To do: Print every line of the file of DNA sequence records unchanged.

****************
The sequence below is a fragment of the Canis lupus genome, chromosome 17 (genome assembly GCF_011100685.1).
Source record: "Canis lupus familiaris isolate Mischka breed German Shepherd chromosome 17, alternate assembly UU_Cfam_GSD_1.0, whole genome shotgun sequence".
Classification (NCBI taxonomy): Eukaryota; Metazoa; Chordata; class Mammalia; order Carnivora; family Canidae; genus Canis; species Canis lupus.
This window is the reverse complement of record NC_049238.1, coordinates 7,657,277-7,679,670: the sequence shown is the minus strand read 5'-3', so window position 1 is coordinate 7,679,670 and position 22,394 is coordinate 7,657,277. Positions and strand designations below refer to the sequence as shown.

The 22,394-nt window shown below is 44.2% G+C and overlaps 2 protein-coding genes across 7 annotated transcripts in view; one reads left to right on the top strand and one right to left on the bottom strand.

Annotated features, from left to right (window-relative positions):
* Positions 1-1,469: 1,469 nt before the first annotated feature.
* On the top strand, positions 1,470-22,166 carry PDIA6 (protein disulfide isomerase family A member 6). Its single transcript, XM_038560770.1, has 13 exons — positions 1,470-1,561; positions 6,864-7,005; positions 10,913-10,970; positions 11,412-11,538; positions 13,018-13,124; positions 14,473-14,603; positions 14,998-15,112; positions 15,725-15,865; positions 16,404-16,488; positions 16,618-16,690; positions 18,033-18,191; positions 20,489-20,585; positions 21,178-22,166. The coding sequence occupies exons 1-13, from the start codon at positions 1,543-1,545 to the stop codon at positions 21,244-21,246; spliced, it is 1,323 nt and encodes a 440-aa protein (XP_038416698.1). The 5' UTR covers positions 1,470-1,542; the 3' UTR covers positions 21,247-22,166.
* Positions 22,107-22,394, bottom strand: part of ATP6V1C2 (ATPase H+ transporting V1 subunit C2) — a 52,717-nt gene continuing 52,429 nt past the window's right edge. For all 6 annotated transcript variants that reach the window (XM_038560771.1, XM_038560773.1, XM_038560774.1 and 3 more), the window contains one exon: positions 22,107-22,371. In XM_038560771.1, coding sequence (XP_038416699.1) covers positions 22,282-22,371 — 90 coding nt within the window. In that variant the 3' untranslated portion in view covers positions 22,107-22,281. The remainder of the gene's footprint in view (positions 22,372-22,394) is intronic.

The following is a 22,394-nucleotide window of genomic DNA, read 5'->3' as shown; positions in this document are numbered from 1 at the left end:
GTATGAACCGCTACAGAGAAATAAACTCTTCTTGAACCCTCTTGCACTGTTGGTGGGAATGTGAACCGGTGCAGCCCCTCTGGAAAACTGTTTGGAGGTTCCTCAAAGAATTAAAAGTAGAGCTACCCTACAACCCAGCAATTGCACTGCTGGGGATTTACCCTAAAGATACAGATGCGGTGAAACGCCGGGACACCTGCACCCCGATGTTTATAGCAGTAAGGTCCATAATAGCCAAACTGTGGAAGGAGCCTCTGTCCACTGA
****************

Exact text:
The sequence below is a fragment of the Canis lupus genome, chromosome 17 (genome assembly GCF_011100685.1).
Source record: "Canis lupus familiaris isolate Mischka breed German Shepherd chromosome 17, alternate assembly UU_Cfam_GSD_1.0, whole genome shotgun sequence".
Classification (NCBI taxonomy): Eukaryota; Metazoa; Chordata; class Mammalia; order Carnivora; family Canidae; genus Canis; species Canis lupus.
This window is the reverse complement of record NC_049238.1, coordinates 7,657,277-7,679,670: the sequence shown is the minus strand read 5'-3', so window position 1 is coordinate 7,679,670 and position 22,394 is coordinate 7,657,277. Positions and strand designations below refer to the sequence as shown.

The 22,394-nt window shown below is 44.2% G+C and overlaps 2 protein-coding genes across 7 annotated transcripts in view; one reads left to right on the top strand and one right to left on the bottom strand.

Annotated features, from left to right (window-relative positions):
* Positions 1-1,469: 1,469 nt before the first annotated feature.
* On the top strand, positions 1,470-22,166 carry PDIA6 (protein disulfide isomerase family A member 6). Its single transcript, XM_038560770.1, has 13 exons — positions 1,470-1,561; positions 6,864-7,005; positions 10,913-10,970; positions 11,412-11,538; positions 13,018-13,124; positions 14,473-14,603; positions 14,998-15,112; positions 15,725-15,865; positions 16,404-16,488; positions 16,618-16,690; positions 18,033-18,191; positions 20,489-20,585; positions 21,178-22,166. The coding sequence occupies exons 1-13, from the start codon at positions 1,543-1,545 to the stop codon at positions 21,244-21,246; spliced, it is 1,323 nt and encodes a 440-aa protein (XP_038416698.1). The 5' UTR covers positions 1,470-1,542; the 3' UTR covers positions 21,247-22,166.
* Positions 22,107-22,394, bottom strand: part of ATP6V1C2 (ATPase H+ transporting V1 subunit C2) — a 52,717-nt gene continuing 52,429 nt past the window's right edge. For all 6 annotated transcript variants that reach the window (XM_038560771.1, XM_038560773.1, XM_038560774.1 and 3 more), the window contains one exon: positions 22,107-22,371. In XM_038560771.1, coding sequence (XP_038416699.1) covers positions 22,282-22,371 — 90 coding nt within the window. In that variant the 3' untranslated portion in view covers positions 22,107-22,281. The remainder of the gene's footprint in view (positions 22,372-22,394) is intronic.

The following is a 22,394-nucleotide window of genomic DNA, read 5'->3' as shown; positions in this document are numbered from 1 at the left end:
GTATGAACCGCTACAGAGAAATAAACTCTTCTTGAACCCTCTTGCACTGTTGGTGGGAATGTGAACCGGTGCAGCCCCTCTGGAAAACTGTTTGGAGGTTCCTCAAAGAATTAAAAGTAGAGCTACCCTACAACCCAGCAATTGCACTGCTGGGGATTTACCCTAAAGATACAGATGCGGTGAAACGCCGGGACACCTGCACCCCGATGTTTATAGCAGTAAGGTCCATAATAGCCAAACTGTGGAAGGAGCCTCTGTCCACTGA